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Figure 1: Histopathology and cytopathology associated with IN-05 RHDVa infection. A. A liver section from one of the fatally infected rabbits (day 2 post infection) is shown (H&E stain, 40× objective). Note the acute hepatocellular necrosis characterized by destruction and disassociation of hepatocytes, loss of cellular organization, and evidence of acidophilic bodies (white arrow head), karyorrhexis (white arrow), and necrotic or apoptotic hepatocytes (black arrow head). B. A liver section from the surviving infected rabbit (day 21 post infection) exhibited normal liver morphology (H&E staine, 40× objective). C. Transmission electron micrograph showing the ultrastructure of a hepatocyte from a fatally infected rabbit revealed the presence of 26.5 nm +/- 1.9 diameter viral particles with morphology characteristic of caliciviruses. D. An example of ultrastructural changes to a hepatocyte from one of the fatally infected rabbits. Note the margination of chromatin (Ch) in the nucleus (Nu), and disruption of cristae in mitochondria (Mt). Often, an abnormal condensation of the endoplasmic reticulum (ER) was observed. The inset shows an abnormally dense reticular network.

Mentions: RHDV is known to replicate in the liver, which results in severe liver necrosis and terminally disseminated intravascular coagulation [7,43-45]. Homogenates prepared from livers of the two fatally infected animals tested positive for VP60 capsid antigen, while the liver homogenate from the surviving animal, taken on day 21 post infection, was negative for viral capsid antigen by antigen capture ELISA (Table 1). Animals that succumb to RHD typically display splenomegaly, a pale necrotic liver, and a multitude of infarcts and hemorrhages throughout the lungs. Upon necropsy, livers of the two rabbits that had died during the study were pale, and on histopathology displayed multifocal to coalescing acute severe hepatic necrosis (Figure 1A). The distribution of necrosis was mostly periportal extending towards the midzonal areas. Necrotic areas were characterized by disassociation of the hepatic cords, cellular swelling, hypereosinophilia and hepatocellular vacuolar changes (Figure 1A). Hepatocellular changes were characterized by pyknosis, karyorrhexis and karyolysis. Some of the degenerating hepatocytes contained intracytoplasmic acidophilic bodies. Infiltration by inflammatory cells was minimal and consisted mainly of neutrophils. In contrast, liver tissue from the surviving rabbit showed no evidence of necrosis or hemorrhage (Figure 1B). Lungs from the fatally infected rabbits showed pulmonary congestion and hemorrhage, and spleens were characterized by diffuse splenic congestion and mild lymphoid hyperplasia with lymphocytic apoptosis.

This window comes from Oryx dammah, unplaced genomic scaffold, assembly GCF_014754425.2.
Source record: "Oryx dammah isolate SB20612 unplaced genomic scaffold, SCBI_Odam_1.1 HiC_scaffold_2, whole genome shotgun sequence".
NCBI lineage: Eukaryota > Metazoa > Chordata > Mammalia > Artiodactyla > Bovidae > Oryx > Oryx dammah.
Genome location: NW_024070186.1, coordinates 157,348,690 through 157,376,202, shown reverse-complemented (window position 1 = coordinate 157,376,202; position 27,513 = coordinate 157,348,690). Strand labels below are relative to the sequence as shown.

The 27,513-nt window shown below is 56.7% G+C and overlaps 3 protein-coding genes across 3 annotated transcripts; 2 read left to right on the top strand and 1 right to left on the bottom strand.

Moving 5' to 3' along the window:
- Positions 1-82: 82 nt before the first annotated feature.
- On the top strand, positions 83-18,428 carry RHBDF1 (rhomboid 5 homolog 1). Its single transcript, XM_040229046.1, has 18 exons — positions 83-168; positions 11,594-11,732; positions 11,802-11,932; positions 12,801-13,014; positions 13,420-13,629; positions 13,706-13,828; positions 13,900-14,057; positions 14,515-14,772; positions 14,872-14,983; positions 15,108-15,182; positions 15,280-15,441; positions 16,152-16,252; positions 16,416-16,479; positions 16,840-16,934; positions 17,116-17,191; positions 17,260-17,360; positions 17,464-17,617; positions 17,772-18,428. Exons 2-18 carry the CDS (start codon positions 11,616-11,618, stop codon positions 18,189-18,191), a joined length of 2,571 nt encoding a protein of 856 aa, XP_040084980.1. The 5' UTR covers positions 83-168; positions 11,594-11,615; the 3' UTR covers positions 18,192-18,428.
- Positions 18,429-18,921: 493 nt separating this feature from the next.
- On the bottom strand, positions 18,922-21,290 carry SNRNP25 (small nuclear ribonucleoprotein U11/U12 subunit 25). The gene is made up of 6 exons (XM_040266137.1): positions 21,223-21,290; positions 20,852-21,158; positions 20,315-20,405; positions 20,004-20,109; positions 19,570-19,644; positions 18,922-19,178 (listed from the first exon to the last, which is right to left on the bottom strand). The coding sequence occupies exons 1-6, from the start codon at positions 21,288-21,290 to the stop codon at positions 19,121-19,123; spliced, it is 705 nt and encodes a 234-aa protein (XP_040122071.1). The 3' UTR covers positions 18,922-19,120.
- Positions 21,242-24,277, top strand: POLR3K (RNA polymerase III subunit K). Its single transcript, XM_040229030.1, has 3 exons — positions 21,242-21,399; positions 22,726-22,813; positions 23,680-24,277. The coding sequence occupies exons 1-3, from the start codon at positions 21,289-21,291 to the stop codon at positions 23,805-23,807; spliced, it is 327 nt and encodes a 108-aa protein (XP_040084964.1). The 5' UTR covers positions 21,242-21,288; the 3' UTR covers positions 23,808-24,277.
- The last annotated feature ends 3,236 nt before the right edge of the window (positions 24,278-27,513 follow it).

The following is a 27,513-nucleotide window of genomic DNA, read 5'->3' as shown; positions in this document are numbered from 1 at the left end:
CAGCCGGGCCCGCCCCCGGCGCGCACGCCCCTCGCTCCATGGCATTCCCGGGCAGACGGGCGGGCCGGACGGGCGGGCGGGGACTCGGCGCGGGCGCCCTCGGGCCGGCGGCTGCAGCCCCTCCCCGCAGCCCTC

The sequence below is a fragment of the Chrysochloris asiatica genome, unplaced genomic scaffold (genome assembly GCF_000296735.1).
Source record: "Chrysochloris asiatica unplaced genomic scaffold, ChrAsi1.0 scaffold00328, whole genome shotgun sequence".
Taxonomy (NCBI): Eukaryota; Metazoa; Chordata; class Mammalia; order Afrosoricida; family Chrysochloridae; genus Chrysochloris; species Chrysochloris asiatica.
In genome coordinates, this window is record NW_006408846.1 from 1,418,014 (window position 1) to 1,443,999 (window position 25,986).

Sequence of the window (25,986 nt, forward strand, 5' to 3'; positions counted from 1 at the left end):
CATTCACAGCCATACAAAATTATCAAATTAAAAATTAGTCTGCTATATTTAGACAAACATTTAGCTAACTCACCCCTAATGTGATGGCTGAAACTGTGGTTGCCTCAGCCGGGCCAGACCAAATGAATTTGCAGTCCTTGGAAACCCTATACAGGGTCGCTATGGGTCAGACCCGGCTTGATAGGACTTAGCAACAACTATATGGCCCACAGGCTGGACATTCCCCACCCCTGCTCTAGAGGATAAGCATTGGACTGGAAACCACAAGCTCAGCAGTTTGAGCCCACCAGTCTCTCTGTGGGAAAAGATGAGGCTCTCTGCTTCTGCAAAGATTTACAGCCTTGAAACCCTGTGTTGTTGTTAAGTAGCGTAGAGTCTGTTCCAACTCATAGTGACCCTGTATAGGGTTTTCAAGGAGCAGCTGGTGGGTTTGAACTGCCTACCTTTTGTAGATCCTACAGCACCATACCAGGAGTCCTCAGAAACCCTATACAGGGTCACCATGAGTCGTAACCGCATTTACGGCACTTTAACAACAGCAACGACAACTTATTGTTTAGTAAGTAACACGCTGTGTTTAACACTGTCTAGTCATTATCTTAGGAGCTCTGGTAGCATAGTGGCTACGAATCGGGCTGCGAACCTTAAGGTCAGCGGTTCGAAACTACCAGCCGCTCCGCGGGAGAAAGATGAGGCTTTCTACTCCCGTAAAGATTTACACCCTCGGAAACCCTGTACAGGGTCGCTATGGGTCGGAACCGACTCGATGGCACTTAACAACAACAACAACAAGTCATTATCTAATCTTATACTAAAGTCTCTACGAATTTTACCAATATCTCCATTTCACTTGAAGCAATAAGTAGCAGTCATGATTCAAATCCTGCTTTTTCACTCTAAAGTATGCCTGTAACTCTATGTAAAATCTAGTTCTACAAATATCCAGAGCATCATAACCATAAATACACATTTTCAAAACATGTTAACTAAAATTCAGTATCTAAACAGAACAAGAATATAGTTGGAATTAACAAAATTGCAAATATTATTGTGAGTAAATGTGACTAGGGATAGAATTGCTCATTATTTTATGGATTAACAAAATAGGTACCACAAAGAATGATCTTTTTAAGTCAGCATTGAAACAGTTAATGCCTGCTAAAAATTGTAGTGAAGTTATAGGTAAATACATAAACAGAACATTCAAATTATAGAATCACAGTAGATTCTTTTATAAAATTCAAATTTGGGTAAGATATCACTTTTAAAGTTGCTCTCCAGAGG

A pandemic strain of calicivirus threatens rabbit industries in the Americas.

McIntosh MT, Behan SC, Mohamed FM, Lu Z, Moran KE, Burrage TG, Neilan JG, Ward GB, Botti G, Capucci L, Metwally SA - Virol. J. (2007)

Histopathology and cytopathology associated with IN-05 RHDVa infection. A. A liver section from one of the fatally infected rabbits (day 2 post infection) is shown (H&E stain, 40× objective). Note the acute hepatocellular necrosis characterized by destruction and disassociation of hepatocytes, loss of cellular organization, and evidence of acidophilic bodies (white arrow head), karyorrhexis (white arrow), and necrotic or apoptotic hepatocytes (black arrow head). B. A liver section from the surviving infected rabbit (day 21 post infection) exhibited normal liver morphology (H&E staine, 40× objective). C. Transmission electron micrograph showing the ultrastructure of a hepatocyte from a fatally infected rabbit revealed the presence of 26.5 nm +/- 1.9 diameter viral particles with morphology characteristic of caliciviruses. D. An example of ultrastructural changes to a hepatocyte from one of the fatally infected rabbits. Note the margination of chromatin (Ch) in the nucleus (Nu), and disruption of cristae in mitochondria (Mt). Often, an abnormal condensation of the endoplasmic reticulum (ER) was observed. The inset shows an abnormally dense reticular network.
© Copyright Policy - open-access
Related In: Results  -  Collection

License
Show All Figures
getmorefigures.php?uid=PMC2147015&req=5